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LeoLabs, Planet Collaborate on Stewardship Model for Low Earth Orbit

By Kendall Russell | September 15, 2017
      The Midland Space Radar.

      The Midland Space Radar. Photo: LeoLabs.

      LeoLabs announced it is teaming with Planet to help protect satellites and keep space navigable for future generations of entrepreneurs. In a paper to be published at The Advanced Maui Optical and Space Surveillance Technologies (AMOS) conference, LeoLabs and Planet will demonstrate a flight system that uses commercial data sources to enhance collision risk assessment and enable safer debris avoidance maneuvers for satellites in Low Earth Orbit (LEO).

      Today, collisions in space are prevented through the use of Conjunction Data Messages (CDMs) issued by the Joint Space Operations Center (JSpOC). LeoLabs has enhanced the safety of Planet’s satellites by providing additional information on the debris identified in the CDMs.

      “When a piece of debris is identified as concerning by the JSpOC, LeoLabs schedules extra radar observations of that piece of debris so that its trajectory and the probability of it colliding with a satellite are more quickly understood,” said Mike Nicolls, LeoLabs’ Chief Technology Officer (CTO) and cofounder. “This detailed information enhances a satellite operator’s understanding of the environment around their satellites, enabling them to rule out non-threatening debris and to maneuver their satellites to mitigate true risks.”

      Satellite operations teams continually monitor the CDMs they receive from JSpOC and typically maneuver their satellites in the days before a possible collision. For many satellites a maneuver entails firing thrusters to speed up or slow down the satellite.  Planet’s Dove satellites do not have thrusters, but instead spin around to change the orientation of their solar panels and atmospheric drag does the rest, a technique Planet calls differential drag. The tracking data provided by LeoLabs allows these small maneuvers to be performed safely around debris objects.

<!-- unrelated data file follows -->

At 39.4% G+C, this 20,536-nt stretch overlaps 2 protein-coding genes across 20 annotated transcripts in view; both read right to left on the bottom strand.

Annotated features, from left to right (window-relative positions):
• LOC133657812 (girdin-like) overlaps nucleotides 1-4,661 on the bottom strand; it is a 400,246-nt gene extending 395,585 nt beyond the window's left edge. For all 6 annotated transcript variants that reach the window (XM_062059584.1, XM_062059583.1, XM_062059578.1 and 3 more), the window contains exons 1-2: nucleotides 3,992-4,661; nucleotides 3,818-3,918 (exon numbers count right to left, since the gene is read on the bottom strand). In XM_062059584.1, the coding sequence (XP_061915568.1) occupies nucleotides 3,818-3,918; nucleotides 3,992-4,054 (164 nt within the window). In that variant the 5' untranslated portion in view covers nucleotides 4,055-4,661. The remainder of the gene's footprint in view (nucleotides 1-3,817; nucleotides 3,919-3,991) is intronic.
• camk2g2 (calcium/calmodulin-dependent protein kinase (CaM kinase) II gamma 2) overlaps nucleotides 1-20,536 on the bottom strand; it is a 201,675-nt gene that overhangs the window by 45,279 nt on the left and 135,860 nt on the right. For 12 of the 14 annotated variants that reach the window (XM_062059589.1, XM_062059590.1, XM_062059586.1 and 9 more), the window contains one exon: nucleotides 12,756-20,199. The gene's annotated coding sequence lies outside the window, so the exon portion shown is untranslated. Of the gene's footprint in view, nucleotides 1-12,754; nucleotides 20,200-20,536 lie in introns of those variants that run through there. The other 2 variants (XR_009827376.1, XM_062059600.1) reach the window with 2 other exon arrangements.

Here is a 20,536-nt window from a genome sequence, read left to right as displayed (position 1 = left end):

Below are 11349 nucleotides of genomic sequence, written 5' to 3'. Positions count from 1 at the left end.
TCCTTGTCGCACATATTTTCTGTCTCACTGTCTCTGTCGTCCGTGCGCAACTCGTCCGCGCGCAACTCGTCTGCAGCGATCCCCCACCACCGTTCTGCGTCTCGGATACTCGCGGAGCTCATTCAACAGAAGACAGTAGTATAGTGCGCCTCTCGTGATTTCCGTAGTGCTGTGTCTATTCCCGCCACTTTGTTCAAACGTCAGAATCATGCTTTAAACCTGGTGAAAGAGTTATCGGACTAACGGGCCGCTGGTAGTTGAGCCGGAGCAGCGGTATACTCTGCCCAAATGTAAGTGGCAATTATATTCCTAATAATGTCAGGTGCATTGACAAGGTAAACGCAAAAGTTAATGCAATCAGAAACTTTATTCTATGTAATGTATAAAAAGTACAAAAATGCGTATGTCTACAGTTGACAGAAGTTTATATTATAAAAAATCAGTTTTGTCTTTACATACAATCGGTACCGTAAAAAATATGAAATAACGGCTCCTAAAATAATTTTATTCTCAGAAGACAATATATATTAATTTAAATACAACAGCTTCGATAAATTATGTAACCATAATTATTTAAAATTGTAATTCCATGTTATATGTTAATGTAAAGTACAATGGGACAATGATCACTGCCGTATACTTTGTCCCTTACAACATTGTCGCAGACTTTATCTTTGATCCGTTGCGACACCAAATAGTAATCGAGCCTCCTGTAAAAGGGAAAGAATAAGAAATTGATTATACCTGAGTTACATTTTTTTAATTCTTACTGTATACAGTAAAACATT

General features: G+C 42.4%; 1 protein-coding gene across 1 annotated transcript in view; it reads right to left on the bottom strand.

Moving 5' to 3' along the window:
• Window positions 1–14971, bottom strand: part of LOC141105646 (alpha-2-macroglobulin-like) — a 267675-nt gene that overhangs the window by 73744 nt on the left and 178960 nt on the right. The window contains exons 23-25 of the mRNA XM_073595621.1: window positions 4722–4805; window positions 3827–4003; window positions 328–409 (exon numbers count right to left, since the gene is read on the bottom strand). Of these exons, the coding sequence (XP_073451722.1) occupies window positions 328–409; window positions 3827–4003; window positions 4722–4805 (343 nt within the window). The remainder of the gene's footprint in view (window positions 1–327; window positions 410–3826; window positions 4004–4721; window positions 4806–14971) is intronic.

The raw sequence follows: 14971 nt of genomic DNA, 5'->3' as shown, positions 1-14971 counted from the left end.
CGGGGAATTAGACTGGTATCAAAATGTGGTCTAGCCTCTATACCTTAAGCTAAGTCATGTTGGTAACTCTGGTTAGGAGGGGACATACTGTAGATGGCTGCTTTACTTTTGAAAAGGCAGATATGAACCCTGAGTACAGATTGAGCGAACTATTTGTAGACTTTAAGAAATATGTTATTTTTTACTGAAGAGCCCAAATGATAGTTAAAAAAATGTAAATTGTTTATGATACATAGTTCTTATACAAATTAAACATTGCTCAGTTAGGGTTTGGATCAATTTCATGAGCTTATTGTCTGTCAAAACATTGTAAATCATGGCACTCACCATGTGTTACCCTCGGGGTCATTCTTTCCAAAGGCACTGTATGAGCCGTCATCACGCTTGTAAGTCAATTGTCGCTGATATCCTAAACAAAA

Automation is critical for making this service practical for the next generation of satellite constellations, which will have hundreds to thousands of satellites. “Satellite operators interact with our services through our RESTful Application Programming Interface (API),” said Nicolls. “This enables fully automated safety systems that can scale to extremely large constellations.”

      “This is only the beginning,” said Dan Ceperley, Chief Executive Officer (CEO) and cofounder of LeoLabs. “We are expanding our radar network to track even smaller debris, which is not tracked today.  We want satellite companies to be successful even when there are 10,000 or more satellites in LEO.”